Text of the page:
post #10 of 14
Quote:
imagewis, i'd rather get married in one of the other coats.
Well, to each his own...but how many chances will you have to wear a cutaway? A wedding is one of the few times (except if are often invited to the Royal Enclosure on opening day at Ascot?). Jon.
post #11 of 14
i have no idea what the royal enclosure at ascot is. that morning coat just isn't my style. i do like the white ensemble though. it would look cool at a goth night club where everyone else is in black.
post #12 of 14
Quote:
chillipadi, the sleeve buttons don't serve any functional purpose anymore. it's no longer taboo for a gentleman to take off his jacket in public. so the question is, why have sleeve buttons at all? for looks? for tradition? i would say have the suit made without sleeve buttons if form follows function in your book. if not, you may as well have all four buttons functioning. it's better to have the real thing than to have something that looks like the real thing. go all the way or don't do it at all. why half ass it?
I completely agree. Although I would add that sleeve buttons can be tailored to allow one's sleeve to roll up for an actual purpose. Admittedly, the times one must roll up one's coat sleeve are few and far between but since they are aesthetically pleasing anyway (I think) I'd have buttons put in. I remember rolling up my sleeve to have my blood pressure taken. As far as I know, the wad of wool around my upper arm did not adversely effect my blood pressure. Actually, the buttons were originally not for rolling up one's sleeves but to allow coats with very small diameter cuffs to be worn (much like a shirt cuff will not allow the hand through unless it is unbuttoned). But why only two working buttons? Why not three? Or one? Or one at each end?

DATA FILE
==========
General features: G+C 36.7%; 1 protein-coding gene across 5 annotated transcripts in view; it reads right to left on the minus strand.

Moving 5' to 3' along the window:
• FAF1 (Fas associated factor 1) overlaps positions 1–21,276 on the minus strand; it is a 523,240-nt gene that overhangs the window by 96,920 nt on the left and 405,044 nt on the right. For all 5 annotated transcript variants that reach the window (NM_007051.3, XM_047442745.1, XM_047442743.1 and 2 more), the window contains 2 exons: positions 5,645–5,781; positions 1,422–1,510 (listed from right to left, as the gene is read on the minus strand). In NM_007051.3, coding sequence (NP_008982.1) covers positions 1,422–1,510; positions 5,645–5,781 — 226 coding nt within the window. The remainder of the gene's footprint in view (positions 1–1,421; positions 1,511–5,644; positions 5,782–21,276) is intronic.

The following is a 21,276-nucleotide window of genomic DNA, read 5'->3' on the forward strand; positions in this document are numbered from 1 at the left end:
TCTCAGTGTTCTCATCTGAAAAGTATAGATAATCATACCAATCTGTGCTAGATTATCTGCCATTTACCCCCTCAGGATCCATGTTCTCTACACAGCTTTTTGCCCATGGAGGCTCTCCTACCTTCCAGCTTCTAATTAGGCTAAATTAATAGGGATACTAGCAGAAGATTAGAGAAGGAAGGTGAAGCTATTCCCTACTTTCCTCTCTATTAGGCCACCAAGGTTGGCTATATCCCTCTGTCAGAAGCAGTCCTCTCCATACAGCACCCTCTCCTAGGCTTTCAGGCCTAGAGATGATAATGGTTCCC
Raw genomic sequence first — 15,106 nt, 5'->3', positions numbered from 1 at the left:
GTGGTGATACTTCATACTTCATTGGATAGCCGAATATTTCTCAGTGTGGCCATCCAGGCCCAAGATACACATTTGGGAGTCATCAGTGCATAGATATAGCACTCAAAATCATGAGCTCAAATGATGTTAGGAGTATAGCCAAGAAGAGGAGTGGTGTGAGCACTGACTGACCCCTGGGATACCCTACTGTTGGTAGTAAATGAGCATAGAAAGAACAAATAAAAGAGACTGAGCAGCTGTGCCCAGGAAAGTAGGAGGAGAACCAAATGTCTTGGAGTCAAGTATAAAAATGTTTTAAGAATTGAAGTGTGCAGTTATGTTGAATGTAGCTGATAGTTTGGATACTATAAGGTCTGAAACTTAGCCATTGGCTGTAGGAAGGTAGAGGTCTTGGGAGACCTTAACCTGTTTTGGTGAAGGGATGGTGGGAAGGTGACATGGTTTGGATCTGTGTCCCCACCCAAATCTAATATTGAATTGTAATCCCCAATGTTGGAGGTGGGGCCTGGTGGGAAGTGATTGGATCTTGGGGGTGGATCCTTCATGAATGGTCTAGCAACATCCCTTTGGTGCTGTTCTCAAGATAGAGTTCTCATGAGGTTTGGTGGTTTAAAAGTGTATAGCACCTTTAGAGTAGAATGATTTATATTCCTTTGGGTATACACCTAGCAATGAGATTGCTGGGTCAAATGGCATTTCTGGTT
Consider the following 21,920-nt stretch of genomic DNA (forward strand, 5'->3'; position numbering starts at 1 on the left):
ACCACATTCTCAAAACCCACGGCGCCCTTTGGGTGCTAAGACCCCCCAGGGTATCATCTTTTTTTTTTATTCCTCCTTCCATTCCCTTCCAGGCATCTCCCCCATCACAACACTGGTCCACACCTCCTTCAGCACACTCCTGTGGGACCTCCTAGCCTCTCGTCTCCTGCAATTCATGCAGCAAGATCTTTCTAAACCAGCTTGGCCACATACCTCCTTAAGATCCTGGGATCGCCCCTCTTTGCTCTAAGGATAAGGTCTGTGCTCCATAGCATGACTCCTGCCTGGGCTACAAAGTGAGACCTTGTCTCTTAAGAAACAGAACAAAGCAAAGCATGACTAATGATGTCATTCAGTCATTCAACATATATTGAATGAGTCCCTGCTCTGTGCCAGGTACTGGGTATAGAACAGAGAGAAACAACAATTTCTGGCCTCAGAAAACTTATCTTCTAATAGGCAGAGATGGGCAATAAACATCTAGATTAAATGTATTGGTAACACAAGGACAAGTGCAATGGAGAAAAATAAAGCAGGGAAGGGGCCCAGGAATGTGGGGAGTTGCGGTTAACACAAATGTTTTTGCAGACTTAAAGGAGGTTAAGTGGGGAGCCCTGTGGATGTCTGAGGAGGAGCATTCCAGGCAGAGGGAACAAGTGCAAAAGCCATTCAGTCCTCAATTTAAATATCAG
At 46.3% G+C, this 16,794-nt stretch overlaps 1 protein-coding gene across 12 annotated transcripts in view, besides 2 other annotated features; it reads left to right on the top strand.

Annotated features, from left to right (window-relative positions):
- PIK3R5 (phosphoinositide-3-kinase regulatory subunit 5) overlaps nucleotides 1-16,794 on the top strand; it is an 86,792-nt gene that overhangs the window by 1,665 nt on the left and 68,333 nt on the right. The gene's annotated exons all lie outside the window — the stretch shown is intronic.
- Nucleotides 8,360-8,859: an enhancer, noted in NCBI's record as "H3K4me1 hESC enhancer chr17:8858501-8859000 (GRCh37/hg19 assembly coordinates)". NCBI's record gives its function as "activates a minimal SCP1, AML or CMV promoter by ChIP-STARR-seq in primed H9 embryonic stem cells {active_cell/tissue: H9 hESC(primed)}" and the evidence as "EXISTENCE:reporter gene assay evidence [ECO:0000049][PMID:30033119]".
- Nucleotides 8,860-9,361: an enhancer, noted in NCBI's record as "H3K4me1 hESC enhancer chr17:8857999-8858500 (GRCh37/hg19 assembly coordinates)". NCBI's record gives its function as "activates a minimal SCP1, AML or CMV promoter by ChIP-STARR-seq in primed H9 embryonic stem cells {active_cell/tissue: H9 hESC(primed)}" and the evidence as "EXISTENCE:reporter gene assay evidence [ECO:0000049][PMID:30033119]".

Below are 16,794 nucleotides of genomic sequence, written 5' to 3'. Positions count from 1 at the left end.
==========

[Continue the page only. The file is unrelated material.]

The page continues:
post #13 of 14
Thread Starter 
Guys I can't give you a reason why only two working buttons on the sleeves, but what I can tell you, having spent a significant amount of time on Savile Row over the past couple of weeks, is that it is not at all unusual on a Savile Row suit for only two of the four sleeve buttons to be "working".  A customer can have four working buttons on each sleeve of his coat if he likes, but this is not important to me.
post #14 of 14
Oh, I see. That's rather strange. I suppose most Savile row establishments realise that men usually only want the working buttons for the sole purpose of unbuttoning the bottom one.